Human interface devices are keyboards, mice and screens, things that allow us to give and get information to and from computers. Combined with how software allows us to interact with machines, this is known as User Interface. For the last 70 years or so, User Interfaces have stayed more or less the same. That is beginning to change, though, and in a big way. Haptic interfaces have made their way onto the scene in earnest with the iPhone, iPad and others, ostensibly changing the way we give and get information from machines. When my little boy is my age, computers won’t demand that we sit in front of a screen and type on keyboards or move a mouse around.
Voice recognition, for example, including technologies like Siri have made a new leap for the average bear as friendly as can be. Talking to machines, while friendly, still takes a shift in how we think about interacting with them.
While this type of User Interface (UI) will be a lot more natural, it will also be interesting to see how we will manage our attention spans and the constant multitasking as these tools become pervasive or “always on.” Case in point: we all know someone who sits down for a coffee with us only half-present, constantly checking their phone or device. When computing is always available will it make more of us less present? Could it make us better at multitasking (or at least by appearances)? If technology is more natural and less intrusive, could it help enable our capacity for communication? The upside, in any case is a more perfected version of UI: there when we need/want and not there when we don’t need/want.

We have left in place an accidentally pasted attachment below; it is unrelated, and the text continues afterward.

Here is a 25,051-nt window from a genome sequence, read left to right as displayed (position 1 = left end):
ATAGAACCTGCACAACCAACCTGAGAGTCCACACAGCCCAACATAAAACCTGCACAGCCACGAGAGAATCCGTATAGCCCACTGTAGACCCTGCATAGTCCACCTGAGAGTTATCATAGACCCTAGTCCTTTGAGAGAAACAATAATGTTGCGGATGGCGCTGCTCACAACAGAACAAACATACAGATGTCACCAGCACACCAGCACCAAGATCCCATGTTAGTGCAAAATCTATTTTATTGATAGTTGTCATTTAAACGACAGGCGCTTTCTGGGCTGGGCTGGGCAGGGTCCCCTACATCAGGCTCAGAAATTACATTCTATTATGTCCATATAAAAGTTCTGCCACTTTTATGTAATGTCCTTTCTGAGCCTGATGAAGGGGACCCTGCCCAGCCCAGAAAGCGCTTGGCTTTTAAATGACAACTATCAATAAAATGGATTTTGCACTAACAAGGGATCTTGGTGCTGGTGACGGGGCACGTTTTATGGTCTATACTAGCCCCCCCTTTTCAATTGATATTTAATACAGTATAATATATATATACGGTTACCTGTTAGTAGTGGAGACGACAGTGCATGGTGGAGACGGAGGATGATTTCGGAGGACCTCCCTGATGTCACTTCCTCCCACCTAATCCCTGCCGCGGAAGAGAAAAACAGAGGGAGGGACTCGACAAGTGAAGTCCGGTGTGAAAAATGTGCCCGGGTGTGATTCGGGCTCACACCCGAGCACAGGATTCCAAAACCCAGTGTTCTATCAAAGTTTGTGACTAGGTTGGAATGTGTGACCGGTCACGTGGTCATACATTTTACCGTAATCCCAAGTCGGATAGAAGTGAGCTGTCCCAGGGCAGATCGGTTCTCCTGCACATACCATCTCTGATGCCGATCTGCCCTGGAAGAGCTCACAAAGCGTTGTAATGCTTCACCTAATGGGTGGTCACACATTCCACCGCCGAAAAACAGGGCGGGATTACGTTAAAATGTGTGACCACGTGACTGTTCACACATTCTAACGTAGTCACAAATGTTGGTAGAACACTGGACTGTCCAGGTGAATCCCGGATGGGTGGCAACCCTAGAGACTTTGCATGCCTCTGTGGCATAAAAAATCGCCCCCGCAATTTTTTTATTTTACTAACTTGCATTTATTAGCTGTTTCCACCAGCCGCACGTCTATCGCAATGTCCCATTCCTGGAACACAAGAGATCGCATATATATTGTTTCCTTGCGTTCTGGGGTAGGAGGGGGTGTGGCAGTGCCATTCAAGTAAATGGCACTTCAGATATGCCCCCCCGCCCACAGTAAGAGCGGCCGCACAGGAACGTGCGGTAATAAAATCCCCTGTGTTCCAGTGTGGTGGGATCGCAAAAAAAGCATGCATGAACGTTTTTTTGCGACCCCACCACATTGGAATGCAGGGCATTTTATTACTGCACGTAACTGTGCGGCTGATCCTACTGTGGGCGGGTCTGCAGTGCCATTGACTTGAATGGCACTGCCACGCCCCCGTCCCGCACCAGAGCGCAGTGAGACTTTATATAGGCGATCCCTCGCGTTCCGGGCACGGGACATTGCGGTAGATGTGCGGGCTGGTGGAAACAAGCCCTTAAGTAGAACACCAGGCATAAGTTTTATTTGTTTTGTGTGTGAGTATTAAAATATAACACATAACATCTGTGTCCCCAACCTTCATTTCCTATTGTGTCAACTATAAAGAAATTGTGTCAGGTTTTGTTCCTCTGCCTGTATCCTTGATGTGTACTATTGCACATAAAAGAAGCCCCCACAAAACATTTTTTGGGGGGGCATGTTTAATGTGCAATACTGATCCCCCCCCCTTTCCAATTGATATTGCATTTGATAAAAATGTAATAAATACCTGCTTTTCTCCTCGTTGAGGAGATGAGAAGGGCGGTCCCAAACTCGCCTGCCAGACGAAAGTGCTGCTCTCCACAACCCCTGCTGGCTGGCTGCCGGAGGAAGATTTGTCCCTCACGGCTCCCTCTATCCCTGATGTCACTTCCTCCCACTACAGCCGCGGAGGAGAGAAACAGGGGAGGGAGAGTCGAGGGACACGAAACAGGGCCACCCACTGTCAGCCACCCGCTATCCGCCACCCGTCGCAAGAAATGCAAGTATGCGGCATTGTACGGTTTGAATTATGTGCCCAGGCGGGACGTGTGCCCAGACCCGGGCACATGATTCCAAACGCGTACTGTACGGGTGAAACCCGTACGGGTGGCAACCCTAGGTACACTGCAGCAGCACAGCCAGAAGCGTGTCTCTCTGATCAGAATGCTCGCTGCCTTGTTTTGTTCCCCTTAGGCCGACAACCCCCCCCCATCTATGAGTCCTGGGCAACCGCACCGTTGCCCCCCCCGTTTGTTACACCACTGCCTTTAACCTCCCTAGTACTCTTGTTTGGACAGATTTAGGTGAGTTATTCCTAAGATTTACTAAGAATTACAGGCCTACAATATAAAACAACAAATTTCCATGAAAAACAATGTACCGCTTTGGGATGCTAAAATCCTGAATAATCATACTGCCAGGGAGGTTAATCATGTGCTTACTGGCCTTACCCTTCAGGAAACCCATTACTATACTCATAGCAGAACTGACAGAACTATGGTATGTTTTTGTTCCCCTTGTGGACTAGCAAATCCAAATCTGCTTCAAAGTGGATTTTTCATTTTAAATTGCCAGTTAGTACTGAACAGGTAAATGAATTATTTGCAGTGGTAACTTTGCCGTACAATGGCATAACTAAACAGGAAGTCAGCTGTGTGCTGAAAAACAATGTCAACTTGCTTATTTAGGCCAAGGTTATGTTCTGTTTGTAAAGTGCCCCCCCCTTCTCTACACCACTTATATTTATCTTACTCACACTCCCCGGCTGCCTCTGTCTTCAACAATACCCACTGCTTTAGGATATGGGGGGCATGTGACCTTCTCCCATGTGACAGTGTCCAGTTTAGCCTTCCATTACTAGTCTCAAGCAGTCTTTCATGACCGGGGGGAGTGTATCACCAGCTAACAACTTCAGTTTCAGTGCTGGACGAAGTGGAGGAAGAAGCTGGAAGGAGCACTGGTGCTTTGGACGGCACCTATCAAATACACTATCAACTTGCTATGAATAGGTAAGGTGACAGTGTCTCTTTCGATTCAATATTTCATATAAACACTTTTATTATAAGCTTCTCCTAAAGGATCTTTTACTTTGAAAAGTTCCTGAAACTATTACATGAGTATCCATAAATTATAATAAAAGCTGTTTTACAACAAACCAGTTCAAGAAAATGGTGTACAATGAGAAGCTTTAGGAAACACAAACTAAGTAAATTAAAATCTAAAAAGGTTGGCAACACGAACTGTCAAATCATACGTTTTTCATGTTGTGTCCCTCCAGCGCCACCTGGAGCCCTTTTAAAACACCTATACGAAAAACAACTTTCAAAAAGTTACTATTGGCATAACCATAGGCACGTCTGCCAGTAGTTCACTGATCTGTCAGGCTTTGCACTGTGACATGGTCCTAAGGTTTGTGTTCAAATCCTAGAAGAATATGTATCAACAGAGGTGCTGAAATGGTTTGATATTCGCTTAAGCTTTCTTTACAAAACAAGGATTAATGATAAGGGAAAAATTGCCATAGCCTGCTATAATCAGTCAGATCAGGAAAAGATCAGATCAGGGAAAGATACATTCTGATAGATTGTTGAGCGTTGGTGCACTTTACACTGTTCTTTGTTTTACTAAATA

I once bought space in an old factory and designed a loft complete with technology embedded in it, such as audio, video and projection capabilities, all controlled from my phone. The tools were opaque to all who entered but readily available to me at my subtle command. I liked not having to look at technology while having access to its benefits. Thing is, this took many hours of designing, planning, configuring and refining to get it just right. How long until this is possible for the average bear and how long until we learn to use it as simply and elegantly as it is designed to be? Will it make our lives more simple and more elegant or more cluttered with noise of the Internet’s latest zeitgeist?